Whole wheat oat bread recipe

I know, I know, I promised this recipe like a bazillion years ago. With the sickness and the pregnancy brain, I just didn’t do it. 
Until now. 

This recipe was adapted from here, if you like your white flour, then stick with the original recipe. If you like more whole wheat then, use all whole wheat. It’s a fairly versatile recipe. 
This bread is fantastic on it’s own. Or you can add butter. Or you can add honey. Or you could add cinnamon sugar. Or… well, pretty much whatever you add, it will be delish.


1 1/2 cups white flour
1 1/2 cups whole wheat flour
3/4 cups oats
2 1/4 teaspoons instant yeast
1 1/2 teaspoons salt
1 cup nonfat milk
1/4 cup lukewarm water
2 tablespoons melted butter
1/4 cup honey
1 1/2 to 2 tablespoons honey (or agave), warmed
1 1/2 to 2 tablespoons oats
In a large bowl, combine the flour, oats, and salt
Warm the milk so that it activates the yeast (about 110-120 F). Add the yeast to the milk and let it rest for about five minutes. 
Add the butter to the yeast mixture, then stir in the water and honey. (See how the yeast is making the mixture poofy on top…that’s good!)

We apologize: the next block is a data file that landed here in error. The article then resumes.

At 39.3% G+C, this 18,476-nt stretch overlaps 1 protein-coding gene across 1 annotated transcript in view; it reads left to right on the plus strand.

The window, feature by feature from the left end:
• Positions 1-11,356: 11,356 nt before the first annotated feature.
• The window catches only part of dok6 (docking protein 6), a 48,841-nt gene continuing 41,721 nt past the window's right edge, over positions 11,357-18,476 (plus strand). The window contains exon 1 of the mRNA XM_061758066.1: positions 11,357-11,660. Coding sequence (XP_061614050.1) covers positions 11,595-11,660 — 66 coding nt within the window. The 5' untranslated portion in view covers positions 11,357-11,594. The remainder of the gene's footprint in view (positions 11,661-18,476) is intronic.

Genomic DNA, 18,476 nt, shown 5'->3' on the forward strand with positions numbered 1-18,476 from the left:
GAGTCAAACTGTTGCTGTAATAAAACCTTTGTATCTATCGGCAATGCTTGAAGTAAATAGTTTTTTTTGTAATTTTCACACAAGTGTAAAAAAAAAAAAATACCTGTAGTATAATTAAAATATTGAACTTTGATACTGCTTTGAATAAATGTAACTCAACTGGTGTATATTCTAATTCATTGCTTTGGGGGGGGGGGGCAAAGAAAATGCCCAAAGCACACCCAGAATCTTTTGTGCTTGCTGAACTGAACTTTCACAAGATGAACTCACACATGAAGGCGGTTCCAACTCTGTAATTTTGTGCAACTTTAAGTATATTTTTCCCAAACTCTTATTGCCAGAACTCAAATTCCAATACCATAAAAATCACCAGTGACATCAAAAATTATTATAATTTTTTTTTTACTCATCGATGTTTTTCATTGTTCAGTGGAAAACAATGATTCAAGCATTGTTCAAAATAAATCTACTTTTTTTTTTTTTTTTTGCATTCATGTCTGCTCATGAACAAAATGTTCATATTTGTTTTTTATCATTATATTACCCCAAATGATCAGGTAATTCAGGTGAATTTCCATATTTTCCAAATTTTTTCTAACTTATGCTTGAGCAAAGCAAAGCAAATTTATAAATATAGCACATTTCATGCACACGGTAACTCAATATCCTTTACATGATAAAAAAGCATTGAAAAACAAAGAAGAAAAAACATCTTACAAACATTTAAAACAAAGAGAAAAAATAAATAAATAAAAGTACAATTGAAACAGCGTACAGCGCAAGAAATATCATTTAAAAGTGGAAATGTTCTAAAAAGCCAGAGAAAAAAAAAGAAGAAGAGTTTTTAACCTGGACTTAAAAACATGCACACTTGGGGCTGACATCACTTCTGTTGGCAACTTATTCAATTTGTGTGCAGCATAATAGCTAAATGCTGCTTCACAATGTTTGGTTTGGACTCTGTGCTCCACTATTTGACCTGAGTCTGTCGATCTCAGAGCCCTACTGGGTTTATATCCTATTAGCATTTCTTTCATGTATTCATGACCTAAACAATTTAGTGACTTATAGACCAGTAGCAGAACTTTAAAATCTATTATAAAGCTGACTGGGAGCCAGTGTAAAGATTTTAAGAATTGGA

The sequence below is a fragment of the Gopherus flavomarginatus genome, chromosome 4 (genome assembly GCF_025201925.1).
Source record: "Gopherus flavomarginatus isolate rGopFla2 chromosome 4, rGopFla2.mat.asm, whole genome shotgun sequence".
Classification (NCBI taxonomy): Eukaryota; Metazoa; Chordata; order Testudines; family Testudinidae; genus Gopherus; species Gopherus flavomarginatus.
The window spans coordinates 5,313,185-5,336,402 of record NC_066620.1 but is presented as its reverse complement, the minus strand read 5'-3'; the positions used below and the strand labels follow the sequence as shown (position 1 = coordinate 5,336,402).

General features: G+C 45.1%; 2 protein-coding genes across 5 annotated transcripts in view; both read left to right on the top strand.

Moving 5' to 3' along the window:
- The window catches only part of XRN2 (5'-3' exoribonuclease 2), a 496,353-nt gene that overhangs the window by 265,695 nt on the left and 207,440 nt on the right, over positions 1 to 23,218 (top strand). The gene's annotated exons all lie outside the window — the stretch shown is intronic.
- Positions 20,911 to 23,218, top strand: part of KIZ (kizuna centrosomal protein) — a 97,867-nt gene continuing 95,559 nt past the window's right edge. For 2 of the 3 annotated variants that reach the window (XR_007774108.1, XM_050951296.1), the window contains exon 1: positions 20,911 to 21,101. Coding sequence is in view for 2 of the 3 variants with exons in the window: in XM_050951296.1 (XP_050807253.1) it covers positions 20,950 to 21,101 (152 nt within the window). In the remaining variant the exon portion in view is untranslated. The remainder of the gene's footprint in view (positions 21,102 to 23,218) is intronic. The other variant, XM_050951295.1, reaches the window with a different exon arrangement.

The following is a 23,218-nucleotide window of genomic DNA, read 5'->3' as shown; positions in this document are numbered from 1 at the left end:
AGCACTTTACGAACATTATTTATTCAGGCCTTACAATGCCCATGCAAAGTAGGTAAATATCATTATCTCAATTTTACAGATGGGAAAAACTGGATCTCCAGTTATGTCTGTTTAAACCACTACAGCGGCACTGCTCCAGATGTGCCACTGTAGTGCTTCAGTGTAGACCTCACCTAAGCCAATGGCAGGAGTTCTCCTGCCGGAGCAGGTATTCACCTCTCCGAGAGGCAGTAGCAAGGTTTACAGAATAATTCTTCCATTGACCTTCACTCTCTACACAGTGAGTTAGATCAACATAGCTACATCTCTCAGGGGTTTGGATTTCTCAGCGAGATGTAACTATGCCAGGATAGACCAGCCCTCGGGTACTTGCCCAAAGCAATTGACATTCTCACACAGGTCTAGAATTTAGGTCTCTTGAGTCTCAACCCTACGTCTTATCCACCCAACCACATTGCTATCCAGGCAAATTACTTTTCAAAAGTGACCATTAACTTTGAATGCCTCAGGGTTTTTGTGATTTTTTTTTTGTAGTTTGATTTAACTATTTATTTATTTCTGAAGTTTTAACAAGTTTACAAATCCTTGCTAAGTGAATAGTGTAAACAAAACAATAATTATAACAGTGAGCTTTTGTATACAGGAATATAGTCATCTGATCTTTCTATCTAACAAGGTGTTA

Pour the milk mixture into the flour mixture, mixing with a dough hook until it just comes together to form a dough. Knead in the mixer, until the dough is smooth and elastic (You can knead it with your hands too, if you prefer). If the dough is still very wet and sticky after 5 minutes of kneading, add more flour, 1 tablespoon at a time, until the dough is barely tacky. 
Place the dough in a lightly oiled bowl, cover (I usually use a damp towel) and allow to rise until doubled, about 1/2 to 1 hour. Unless you keep the temperature in your house at 80…then it only takes about 20 minutes to rise. (Who does that?!)
Once doubled, place the dough on a clean, dry work surface. If the dough is too sticky, lightly flour the surface before continuing. With your fingers, flatten the dough into a 9 by 12-inch rectangle. Tightly roll the dough, tucking the ends as needed, into a loaf. Almost like you would cinnamon rolls. 
Place the shaped dough into a 9×5-inch loaf pan, cover, and allow to rise until doubled.
Preheat oven to 350 degrees.
When the loaf is doubled again, brush the top with the warmed honey (you want the honey to be soft and almost liquid for this step) and sprinkle with the oats.
 Bake for 40 to 50 minutes, until the bread is deep golden brown and the internal temperature is about 190 degrees.

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